I'm definitely continuing to play dubstep, and produce music that could be called that. Despite the bastardization of the original definition of the sound, and the immense amount of rubbish music being produced and released within that framework, there is so much great and original music coming out at the moment. I think that because of the genre mutation there has been a wonderful array of fringe styles within the 140bpm-ish template, drawing from origins of dubstep, grime, and UK garage, and because of the saturation of that tempo, producers are filling in the blanks from 125bpm all the way up to 150bpm. This range in tempos being explored while maintaining elements of those styles, as well as combining with those nods to several other genres, has destroyed the idea of genre as we know it at this point. Everything is colliding together from all angles and the idea of genre is dying, and fresh and original sounds are coming through strong. My music currently falls into this as well, as I have been all over the map as far as tempos and stylistic pigeon-holeing need not apply here. Bass Music.

What do you think of the way a certain sector of dubstep has kind of exploded into the mainstream, especially in a city like Vancouver? Is it something healthy or a sort of corruption?

It's both. I feel like in one way it's really unfortunate that there is some people that are experiencing "dubstep" as the mainstream type of generic poppy rubbish, and may not know the roots of the sound and how it used to be. The Vancouver music heads that have been around for the last 6 years, know what that is though, and were part of something as it was evolving and are aware of the differentiation. It's obvious to anyone who actually has taken the time to research and catalogue the music that some of the producers that are choosing their bank accounts over their artistic integrity and producing a lot of the current mainstream crap, were some of the people that originated the sound in the first place, and have just taken opportunities handed to them as being in this position, to expand to a more mainstream audience, make more money, and lose their artistic merit. In Vancouver, this mainstream sound has created an outlet for people that are not so particular about the type of music they're listening to, and are just out to party and looking for whatever is "cool". This is making space for the real music heads in the underground scene once again to come out and enjoy music without mainstream manglers douching all over them. This situation has it's pros and cons.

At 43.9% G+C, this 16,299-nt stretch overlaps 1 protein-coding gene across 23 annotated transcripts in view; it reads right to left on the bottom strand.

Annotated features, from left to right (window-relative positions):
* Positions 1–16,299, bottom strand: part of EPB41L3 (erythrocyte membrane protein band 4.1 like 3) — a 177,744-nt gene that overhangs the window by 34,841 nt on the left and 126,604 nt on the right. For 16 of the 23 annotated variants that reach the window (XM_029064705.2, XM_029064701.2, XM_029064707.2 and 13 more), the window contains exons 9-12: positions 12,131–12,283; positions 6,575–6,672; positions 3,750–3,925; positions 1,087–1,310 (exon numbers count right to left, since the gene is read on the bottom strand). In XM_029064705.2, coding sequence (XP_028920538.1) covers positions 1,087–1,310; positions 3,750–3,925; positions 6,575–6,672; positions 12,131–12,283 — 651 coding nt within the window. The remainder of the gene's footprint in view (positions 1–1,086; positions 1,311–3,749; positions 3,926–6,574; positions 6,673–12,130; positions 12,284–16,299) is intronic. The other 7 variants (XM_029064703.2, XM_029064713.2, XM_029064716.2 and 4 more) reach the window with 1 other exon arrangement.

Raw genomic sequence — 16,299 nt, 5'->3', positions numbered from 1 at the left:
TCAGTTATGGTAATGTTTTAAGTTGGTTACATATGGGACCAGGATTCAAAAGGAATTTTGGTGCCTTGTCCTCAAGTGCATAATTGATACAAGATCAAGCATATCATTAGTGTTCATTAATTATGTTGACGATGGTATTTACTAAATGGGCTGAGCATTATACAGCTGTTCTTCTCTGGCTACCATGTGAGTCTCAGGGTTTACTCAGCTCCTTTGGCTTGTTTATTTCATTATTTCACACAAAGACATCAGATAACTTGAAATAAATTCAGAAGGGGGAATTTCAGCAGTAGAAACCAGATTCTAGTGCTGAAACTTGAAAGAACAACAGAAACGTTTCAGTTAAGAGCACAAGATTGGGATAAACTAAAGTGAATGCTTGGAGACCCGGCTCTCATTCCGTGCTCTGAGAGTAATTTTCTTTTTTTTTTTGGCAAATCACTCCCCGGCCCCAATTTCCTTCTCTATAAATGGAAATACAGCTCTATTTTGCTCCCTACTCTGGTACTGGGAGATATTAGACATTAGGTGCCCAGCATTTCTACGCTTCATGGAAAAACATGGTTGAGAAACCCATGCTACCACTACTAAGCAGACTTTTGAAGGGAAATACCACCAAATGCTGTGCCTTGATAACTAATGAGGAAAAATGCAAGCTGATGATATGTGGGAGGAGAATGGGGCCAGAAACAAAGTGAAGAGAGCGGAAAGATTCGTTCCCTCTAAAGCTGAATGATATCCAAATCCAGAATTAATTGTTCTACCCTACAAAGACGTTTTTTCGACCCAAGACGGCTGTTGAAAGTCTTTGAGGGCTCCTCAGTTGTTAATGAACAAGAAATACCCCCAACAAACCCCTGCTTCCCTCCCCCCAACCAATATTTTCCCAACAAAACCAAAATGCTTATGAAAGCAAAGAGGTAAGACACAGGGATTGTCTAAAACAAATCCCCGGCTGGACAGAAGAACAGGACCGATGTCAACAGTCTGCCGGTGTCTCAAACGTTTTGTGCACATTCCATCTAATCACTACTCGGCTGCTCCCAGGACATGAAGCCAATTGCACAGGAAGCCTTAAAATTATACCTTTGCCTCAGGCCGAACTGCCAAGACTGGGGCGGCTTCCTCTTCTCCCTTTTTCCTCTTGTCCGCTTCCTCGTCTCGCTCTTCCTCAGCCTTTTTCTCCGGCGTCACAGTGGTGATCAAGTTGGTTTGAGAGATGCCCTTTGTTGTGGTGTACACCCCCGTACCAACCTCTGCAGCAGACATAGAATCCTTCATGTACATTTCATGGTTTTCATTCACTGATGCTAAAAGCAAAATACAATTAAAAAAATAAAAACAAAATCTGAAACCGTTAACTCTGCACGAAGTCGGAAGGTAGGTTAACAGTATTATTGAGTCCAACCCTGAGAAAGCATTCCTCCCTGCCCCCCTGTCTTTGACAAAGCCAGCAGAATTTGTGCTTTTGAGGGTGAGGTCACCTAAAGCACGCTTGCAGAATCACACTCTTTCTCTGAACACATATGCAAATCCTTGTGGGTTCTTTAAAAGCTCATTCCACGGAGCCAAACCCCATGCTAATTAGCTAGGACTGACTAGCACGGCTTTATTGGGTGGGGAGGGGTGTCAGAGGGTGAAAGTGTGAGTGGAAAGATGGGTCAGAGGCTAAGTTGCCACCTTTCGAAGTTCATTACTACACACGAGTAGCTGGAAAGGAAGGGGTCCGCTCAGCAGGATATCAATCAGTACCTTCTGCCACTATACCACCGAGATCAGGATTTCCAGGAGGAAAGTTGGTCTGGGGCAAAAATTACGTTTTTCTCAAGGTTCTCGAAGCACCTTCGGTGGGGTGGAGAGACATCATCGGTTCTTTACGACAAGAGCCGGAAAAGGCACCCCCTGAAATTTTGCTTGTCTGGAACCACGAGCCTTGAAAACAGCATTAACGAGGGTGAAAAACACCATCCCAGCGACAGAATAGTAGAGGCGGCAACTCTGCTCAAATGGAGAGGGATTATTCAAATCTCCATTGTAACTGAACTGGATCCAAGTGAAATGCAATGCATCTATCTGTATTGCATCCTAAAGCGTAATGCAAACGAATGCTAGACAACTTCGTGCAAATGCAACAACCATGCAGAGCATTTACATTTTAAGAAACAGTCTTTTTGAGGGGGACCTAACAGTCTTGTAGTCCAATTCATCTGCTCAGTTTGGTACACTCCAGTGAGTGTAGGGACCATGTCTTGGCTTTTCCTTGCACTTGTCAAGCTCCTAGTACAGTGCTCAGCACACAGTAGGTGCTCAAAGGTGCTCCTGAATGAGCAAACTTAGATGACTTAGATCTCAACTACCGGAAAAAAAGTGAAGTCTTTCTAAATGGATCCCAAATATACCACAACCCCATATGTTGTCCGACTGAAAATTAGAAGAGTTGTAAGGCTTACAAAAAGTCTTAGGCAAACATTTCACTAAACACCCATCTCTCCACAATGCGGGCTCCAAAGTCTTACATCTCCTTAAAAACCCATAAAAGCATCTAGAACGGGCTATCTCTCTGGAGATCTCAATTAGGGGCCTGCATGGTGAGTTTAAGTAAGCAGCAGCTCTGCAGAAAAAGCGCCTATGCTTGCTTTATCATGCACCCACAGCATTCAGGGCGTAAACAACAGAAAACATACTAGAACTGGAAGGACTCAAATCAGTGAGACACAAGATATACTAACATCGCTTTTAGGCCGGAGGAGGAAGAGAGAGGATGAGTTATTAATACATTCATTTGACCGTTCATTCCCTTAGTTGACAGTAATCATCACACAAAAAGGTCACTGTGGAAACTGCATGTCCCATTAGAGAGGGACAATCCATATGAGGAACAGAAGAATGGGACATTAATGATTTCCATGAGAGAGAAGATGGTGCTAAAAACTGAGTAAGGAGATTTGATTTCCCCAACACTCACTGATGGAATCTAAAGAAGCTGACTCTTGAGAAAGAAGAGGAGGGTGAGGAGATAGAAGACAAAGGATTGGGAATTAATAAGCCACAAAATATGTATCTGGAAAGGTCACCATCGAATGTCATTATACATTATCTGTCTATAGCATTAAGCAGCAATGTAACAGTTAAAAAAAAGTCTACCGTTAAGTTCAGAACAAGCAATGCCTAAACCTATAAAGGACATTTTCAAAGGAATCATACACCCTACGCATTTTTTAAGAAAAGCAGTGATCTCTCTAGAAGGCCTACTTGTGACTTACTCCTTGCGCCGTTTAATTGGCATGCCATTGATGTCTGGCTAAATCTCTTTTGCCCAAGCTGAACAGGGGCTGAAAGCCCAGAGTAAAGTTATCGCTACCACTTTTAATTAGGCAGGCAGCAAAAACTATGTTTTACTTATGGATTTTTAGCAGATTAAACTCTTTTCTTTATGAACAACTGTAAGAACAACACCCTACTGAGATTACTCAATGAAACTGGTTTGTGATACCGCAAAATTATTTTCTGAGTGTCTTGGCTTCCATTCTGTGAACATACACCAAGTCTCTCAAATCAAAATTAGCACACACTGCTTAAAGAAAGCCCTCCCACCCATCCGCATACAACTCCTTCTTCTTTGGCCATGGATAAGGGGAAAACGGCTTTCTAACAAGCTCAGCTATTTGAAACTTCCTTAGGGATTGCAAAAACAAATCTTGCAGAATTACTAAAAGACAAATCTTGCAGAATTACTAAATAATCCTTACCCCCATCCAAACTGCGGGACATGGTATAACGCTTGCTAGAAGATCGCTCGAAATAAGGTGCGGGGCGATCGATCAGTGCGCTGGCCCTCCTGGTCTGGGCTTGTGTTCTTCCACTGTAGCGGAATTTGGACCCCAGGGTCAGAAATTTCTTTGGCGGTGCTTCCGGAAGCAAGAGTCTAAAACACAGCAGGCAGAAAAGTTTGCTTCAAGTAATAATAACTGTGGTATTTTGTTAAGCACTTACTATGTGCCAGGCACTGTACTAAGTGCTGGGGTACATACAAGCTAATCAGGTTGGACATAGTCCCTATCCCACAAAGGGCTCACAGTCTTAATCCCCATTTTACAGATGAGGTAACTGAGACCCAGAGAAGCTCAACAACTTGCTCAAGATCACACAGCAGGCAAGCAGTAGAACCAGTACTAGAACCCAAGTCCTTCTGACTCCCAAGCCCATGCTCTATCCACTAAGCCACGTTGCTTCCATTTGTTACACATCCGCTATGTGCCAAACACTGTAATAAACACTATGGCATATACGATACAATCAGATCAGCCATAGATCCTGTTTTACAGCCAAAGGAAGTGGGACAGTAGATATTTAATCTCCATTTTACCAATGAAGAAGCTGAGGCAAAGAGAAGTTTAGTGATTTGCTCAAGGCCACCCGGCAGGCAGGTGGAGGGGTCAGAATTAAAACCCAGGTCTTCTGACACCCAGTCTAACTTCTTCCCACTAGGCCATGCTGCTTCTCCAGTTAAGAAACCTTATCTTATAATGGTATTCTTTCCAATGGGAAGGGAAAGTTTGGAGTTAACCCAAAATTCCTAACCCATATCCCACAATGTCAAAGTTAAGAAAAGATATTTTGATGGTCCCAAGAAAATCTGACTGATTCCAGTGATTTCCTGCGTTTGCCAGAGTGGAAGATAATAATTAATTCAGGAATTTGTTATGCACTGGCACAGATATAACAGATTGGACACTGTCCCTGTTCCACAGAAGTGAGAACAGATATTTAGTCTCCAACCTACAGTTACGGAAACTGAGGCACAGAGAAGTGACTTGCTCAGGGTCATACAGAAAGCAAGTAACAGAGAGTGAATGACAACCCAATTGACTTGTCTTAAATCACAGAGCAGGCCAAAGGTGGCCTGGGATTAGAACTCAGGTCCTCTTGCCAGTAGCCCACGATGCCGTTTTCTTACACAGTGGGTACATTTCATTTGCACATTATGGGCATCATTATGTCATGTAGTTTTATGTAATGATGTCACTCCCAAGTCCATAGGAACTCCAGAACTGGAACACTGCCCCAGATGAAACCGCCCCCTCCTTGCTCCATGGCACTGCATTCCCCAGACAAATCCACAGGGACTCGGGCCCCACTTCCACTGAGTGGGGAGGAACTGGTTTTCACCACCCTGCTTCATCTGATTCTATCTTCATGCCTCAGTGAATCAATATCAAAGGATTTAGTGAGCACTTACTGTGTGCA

What do you see as your role in a local community that has somewhat splintered and fragmented in terms of stylistic/generic preferences and aesthetics?

I think my role is exactly the same regardless of what the current dance music trends are. Myself, and all the producers and DJ's I have been working with over the years, especially everyone in lighta! sound, have made our role in the community as connoisseurs and ambassadors of good music and sharing that with our friends and community that hold quality music as an important part of their existence. We were doing this before dubstep, and will continue to do this throughout whatever trends/genres/aesthetics or lack thereof are taking place in current dance music. It's all about good music and fun times, innit?

What would a typical Taal Mala set consist of these days, and do you find it hard to get bookings in a place like Vancouver if you don't hew closely to a certain genre or style? 

There is no such thing as a typical taal mala set, and I think that is my strength and what gets me my bookings and will continue to do so into the future. One day I could be playing golden era ragga jungle, followed by deep dubstep, followed by acid techno, and the next day rocksteady and ska 45's, or breakcore, or grime, or UK funky, classic garage, dancehall, or even all of these in one set in the same night. I'm not known for being predictable, and I know that I will always be diverse as a DJ because I love and collect so many different styles of music.

Finally, could you talk a little about the mix you made for Futureproofing? 

The mix I have done for futureproofing is a wide array of tracks from my own productions, remixes (both official and bootleg), and collaborations. There's a little bit of everything in here. Some old, some recent, some classic ideas and some future ones, with BPM's ranging from 145-127. Most of these are unreleased tracks. A couple of them are forthcoming to be released.